The division cavalry squadron, conducting a movement to contact as an independent force, organizes itself similarly with security forces, an advance guard, and a main body. The division cavalry squadron will normally use the air cavalry troops, with their increased speed and mobility, as security forces. Figure 5-3 depicts a reinforced division cavalry squadron conducting a movement to contact.

The movement to contact terminates when the unit reaches the objective or limit of advance without enemy contact or upon contact with an enemy force. Actions on contact occur at this point and the unit attempts to defeat the enemy force within its capability. Each successive cavalry commander attempts to defeat the enemy as subordinates report the situation. The organization of the cavalry unit is the major factor in determining the size of an enemy force that can be defeated at platoon, troop, squadron, and regiment level. Should the enemy prove to be too strong, the cavalry establishes a hasty defense, delays, or conducts close reconnaissance as appropriate within the intent of the higher commander. Follow-on main body forces then deploy, conduct battle handover, and assume the fight. In a division movement to contact, these actions by the squadron are frequently the opening phase of a division meeting engagement.

A movement to contact is characterized by rapid, aggressive action. The commander rapidly develops the situation and may be permitted, particularly in division cavalry, to bypass enemy forces to maintain momentum. Main body forces subsequently relieve squadron elements left in contact and eliminate the bypassed force. Relieved elements rejoin the squadron to avoid dissipating its strength. Increased consumption of Class III and vehicle maintenance requirements are anticipated.

Critical Tasks

During a movement to contact, certain critical tasks are accomplished. Unless the higher commander gives guidance otherwise, the unit will perform the following actions:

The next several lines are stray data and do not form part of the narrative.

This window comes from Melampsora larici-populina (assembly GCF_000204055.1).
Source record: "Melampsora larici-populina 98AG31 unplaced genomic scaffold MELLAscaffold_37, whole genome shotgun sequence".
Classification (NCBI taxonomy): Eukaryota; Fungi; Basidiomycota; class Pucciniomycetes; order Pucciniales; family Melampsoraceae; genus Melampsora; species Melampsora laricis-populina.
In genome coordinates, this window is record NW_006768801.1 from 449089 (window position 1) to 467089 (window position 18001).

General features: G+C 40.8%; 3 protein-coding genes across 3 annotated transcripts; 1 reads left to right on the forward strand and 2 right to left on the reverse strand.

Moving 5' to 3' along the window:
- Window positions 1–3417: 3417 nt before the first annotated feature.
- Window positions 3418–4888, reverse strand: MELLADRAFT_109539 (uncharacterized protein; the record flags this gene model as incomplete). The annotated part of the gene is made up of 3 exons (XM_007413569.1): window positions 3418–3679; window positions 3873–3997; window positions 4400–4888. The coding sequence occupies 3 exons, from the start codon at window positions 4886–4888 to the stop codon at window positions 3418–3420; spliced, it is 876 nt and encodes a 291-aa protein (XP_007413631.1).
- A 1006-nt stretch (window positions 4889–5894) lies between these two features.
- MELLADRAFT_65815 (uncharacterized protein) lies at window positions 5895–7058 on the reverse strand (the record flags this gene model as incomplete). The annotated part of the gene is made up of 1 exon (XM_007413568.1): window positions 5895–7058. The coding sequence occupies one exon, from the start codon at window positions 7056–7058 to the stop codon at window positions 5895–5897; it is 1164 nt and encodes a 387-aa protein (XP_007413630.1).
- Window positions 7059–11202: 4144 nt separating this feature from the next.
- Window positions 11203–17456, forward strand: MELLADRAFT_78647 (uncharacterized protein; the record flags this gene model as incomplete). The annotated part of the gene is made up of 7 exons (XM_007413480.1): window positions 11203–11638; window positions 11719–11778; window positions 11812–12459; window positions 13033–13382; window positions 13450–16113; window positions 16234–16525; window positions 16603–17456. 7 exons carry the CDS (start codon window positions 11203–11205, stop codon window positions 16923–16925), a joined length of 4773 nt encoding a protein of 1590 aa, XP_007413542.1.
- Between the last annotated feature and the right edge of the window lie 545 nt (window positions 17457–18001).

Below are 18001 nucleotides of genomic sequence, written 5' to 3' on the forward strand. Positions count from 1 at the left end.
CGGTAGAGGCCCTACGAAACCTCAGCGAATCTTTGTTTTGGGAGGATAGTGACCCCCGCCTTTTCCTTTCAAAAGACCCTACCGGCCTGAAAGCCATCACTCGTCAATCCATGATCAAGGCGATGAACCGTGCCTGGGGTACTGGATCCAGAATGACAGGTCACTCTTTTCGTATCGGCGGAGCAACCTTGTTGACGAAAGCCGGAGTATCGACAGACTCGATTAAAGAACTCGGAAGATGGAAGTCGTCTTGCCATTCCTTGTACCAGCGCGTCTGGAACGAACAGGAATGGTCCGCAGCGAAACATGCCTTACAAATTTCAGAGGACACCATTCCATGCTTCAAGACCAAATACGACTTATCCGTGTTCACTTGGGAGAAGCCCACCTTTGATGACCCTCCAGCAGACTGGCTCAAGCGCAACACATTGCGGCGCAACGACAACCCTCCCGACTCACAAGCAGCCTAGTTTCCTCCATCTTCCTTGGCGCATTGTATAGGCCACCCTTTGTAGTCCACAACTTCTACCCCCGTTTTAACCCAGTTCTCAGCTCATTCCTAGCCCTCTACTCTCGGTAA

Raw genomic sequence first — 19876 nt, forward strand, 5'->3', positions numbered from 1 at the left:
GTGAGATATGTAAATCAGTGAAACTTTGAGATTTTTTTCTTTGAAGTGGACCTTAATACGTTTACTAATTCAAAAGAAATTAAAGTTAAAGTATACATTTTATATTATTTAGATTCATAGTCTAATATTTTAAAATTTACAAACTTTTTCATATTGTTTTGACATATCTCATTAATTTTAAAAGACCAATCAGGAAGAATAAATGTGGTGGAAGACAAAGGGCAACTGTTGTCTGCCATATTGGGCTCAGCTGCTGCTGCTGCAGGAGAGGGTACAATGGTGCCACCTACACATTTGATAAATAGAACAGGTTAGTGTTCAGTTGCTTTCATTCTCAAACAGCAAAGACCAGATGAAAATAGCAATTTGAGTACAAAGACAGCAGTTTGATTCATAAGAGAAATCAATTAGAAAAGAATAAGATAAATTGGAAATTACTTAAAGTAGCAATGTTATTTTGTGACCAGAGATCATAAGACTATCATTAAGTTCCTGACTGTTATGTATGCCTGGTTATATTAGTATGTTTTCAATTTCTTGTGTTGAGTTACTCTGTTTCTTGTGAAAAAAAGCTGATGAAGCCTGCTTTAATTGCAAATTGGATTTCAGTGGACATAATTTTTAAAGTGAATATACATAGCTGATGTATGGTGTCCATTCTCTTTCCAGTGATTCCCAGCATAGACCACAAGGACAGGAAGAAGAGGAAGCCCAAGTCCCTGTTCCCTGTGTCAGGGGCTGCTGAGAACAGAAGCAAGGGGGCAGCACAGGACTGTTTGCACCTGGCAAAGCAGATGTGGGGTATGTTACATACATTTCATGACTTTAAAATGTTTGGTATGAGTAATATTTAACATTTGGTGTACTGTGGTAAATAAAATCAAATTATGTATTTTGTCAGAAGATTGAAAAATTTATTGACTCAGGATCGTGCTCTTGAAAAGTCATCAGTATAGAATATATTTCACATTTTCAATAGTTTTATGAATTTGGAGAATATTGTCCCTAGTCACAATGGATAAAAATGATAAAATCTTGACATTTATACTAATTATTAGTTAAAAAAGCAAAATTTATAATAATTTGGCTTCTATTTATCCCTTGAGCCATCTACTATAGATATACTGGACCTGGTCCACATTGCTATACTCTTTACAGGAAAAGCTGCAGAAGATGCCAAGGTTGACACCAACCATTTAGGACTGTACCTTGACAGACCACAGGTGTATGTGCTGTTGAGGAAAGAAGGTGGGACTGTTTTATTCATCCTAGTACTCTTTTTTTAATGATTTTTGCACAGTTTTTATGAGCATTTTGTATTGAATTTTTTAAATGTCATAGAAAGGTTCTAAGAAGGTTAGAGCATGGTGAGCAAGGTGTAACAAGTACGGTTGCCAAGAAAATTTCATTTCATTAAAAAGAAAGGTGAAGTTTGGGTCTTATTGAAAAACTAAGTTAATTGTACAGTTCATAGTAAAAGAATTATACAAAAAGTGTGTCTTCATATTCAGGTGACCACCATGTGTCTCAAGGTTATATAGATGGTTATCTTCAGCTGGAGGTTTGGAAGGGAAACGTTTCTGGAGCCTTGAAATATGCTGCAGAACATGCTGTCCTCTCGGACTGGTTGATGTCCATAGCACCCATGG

• Reconnoiter and determine the trafficability of all high-speed routes within the zone.
  • Inspect and classify all bridges, culverts, overpasses, and underpasses along high-speed routes. Identify all bypasses and fords that cannot support rapid, heavy movement.
  • Clear all high-speed routes of mines and obstacles within its capability, or locate bypasses.
  • Find and report all enemy forces within the zone and determine their size, composition, and activity.

Figure 5-2. Reinforced armored cavalry regiment conducting movement to contact.

Figure 5-3. Reinforced division cavalry squadron conducting movement to contact.

Planning Considerations

While similar to a zone reconnaissance, the requirements of a movement to contact pose some differing planning considerations (see Figures 5-2 and 5-3).

A movement to contact is normally performed in a zone narrower than that assigned for zone reconnaissance. This gives the cavalry unit adequate combat power to develop the situation on contact and to maintain the required momentum. Necessary reconnaissance may proceed faster, scouts are readily available to remain in contact with bypassed enemy, and troop and squadron commanders have uncommitted forces available. Required route reconnaissance for main body movement is a specified task for a troop.

The squadron gains contact with the smallest element possible. This is normally scouts or aeroscouts performing reconnaissance for their troop. Actions on contact occur rapidly at platoon and troop level to prevent unnecessarily deploying other squadron assets.

Division cavalry facilitates speed by using air cavalry to reconnoiter forward of the ground troops or to screen along exposed flanks. The reserve allows flexibility on contact and rapid resumption of movement by the troops. Engineers are well forward to facilitate obstacle reduction. NBC reconnaissance elements are well forward to conduct area reconnaissance of a known or suspected contaminated area, allowing troops to bypass and continue movement. Command posts and trains travel along good routes in zone and occupy hasty positions.